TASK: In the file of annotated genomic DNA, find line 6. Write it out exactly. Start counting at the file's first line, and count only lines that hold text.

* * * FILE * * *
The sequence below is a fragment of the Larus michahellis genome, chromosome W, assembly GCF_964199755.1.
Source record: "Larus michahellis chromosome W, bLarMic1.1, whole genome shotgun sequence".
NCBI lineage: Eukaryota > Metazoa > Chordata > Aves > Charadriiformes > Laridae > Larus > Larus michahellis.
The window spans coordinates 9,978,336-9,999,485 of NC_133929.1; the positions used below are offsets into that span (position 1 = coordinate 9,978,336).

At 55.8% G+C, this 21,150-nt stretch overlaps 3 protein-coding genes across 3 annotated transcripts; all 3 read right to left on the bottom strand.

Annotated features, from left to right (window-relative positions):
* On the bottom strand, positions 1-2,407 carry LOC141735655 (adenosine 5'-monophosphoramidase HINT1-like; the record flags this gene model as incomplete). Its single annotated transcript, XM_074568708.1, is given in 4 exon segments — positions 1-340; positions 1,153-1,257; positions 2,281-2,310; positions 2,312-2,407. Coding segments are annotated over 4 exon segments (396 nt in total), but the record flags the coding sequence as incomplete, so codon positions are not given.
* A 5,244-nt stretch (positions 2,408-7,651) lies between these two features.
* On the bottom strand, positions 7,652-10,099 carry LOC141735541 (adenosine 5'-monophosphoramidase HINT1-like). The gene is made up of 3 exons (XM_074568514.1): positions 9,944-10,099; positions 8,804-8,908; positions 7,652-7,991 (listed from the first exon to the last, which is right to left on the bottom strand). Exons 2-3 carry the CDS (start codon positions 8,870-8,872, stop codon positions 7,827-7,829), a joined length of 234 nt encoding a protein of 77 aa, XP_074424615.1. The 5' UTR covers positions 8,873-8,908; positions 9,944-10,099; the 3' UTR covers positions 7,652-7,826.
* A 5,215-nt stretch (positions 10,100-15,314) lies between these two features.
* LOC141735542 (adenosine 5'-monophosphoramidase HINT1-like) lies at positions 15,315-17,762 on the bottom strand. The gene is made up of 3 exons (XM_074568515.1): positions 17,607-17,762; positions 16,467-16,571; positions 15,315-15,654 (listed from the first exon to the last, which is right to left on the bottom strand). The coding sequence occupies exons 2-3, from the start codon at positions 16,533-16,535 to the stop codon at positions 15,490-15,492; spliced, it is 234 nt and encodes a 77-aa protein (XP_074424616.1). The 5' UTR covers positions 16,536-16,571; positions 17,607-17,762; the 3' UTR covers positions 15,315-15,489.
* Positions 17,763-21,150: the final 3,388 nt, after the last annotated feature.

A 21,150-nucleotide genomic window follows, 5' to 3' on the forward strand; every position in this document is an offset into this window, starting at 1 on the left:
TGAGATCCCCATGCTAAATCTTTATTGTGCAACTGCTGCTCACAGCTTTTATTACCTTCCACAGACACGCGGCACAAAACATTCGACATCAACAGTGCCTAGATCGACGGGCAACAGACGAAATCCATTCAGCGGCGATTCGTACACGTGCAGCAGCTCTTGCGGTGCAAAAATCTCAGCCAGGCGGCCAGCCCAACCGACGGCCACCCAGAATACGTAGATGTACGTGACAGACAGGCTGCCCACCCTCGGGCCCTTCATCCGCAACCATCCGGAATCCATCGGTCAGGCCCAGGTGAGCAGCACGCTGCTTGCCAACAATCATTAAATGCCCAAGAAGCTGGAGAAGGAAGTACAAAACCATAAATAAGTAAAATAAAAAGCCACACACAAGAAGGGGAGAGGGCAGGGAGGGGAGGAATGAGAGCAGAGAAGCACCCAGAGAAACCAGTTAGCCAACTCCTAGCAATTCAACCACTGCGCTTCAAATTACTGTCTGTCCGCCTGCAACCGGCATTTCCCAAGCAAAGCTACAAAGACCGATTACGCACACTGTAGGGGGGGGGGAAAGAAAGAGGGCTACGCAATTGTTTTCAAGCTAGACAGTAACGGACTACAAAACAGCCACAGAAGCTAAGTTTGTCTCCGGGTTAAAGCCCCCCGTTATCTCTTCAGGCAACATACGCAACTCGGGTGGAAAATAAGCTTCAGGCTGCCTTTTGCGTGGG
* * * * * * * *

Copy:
Annotated features, from left to right (window-relative positions):